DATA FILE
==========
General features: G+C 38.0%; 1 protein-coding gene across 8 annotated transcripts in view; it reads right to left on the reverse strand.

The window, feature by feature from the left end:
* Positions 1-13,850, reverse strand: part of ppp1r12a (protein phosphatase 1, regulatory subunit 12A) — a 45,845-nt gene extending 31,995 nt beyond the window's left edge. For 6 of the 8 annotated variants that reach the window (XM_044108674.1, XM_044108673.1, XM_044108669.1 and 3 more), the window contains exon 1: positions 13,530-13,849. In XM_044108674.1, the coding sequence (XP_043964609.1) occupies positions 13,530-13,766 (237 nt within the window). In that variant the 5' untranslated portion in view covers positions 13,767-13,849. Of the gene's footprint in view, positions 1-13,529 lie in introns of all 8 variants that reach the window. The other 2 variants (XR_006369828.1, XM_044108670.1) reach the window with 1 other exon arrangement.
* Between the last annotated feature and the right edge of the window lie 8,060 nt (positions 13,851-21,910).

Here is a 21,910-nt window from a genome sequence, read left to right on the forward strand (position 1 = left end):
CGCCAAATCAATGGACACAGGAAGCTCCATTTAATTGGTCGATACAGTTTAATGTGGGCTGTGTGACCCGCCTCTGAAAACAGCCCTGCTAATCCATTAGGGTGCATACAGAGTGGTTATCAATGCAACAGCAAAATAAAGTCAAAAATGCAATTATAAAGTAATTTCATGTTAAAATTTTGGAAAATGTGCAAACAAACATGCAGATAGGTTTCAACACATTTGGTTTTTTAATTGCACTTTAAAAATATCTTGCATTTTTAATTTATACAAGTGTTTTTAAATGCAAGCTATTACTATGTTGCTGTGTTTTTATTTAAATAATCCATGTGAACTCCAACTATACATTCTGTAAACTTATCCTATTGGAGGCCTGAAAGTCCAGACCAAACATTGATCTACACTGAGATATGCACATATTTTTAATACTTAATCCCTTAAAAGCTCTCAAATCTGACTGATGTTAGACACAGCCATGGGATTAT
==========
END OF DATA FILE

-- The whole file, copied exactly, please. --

General features: G+C 38.0%; 1 protein-coding gene across 8 annotated transcripts in view; it reads right to left on the reverse strand.

The window, feature by feature from the left end:
* Positions 1-13,850, reverse strand: part of ppp1r12a (protein phosphatase 1, regulatory subunit 12A) — a 45,845-nt gene extending 31,995 nt beyond the window's left edge. For 6 of the 8 annotated variants that reach the window (XM_044108674.1, XM_044108673.1, XM_044108669.1 and 3 more), the window contains exon 1: positions 13,530-13,849. In XM_044108674.1, the coding sequence (XP_043964609.1) occupies positions 13,530-13,766 (237 nt within the window). In that variant the 5' untranslated portion in view covers positions 13,767-13,849. Of the gene's footprint in view, positions 1-13,529 lie in introns of all 8 variants that reach the window. The other 2 variants (XR_006369828.1, XM_044108670.1) reach the window with 1 other exon arrangement.
* Between the last annotated feature and the right edge of the window lie 8,060 nt (positions 13,851-21,910).

Here is a 21,910-nt window from a genome sequence, read left to right on the forward strand (position 1 = left end):
CGCCAAATCAATGGACACAGGAAGCTCCATTTAATTGGTCGATACAGTTTAATGTGGGCTGTGTGACCCGCCTCTGAAAACAGCCCTGCTAATCCATTAGGGTGCATACAGAGTGGTTATCAATGCAACAGCAAAATAAAGTCAAAAATGCAATTATAAAGTAATTTCATGTTAAAATTTTGGAAAATGTGCAAACAAACATGCAGATAGGTTTCAACACATTTGGTTTTTTAATTGCACTTTAAAAATATCTTGCATTTTTAATTTATACAAGTGTTTTTAAATGCAAGCTATTACTATGTTGCTGTGTTTTTATTTAAATAATCCATGTGAACTCCAACTATACATTCTGTAAACTTATCCTATTGGAGGCCTGAAAGTCCAGACCAAACATTGATCTACACTGAGATATGCACATATTTTTAATACTTAATCCCTTAAAAGCTCTCAAATCTGACTGATGTTAGACACAGCCATGGGATTAT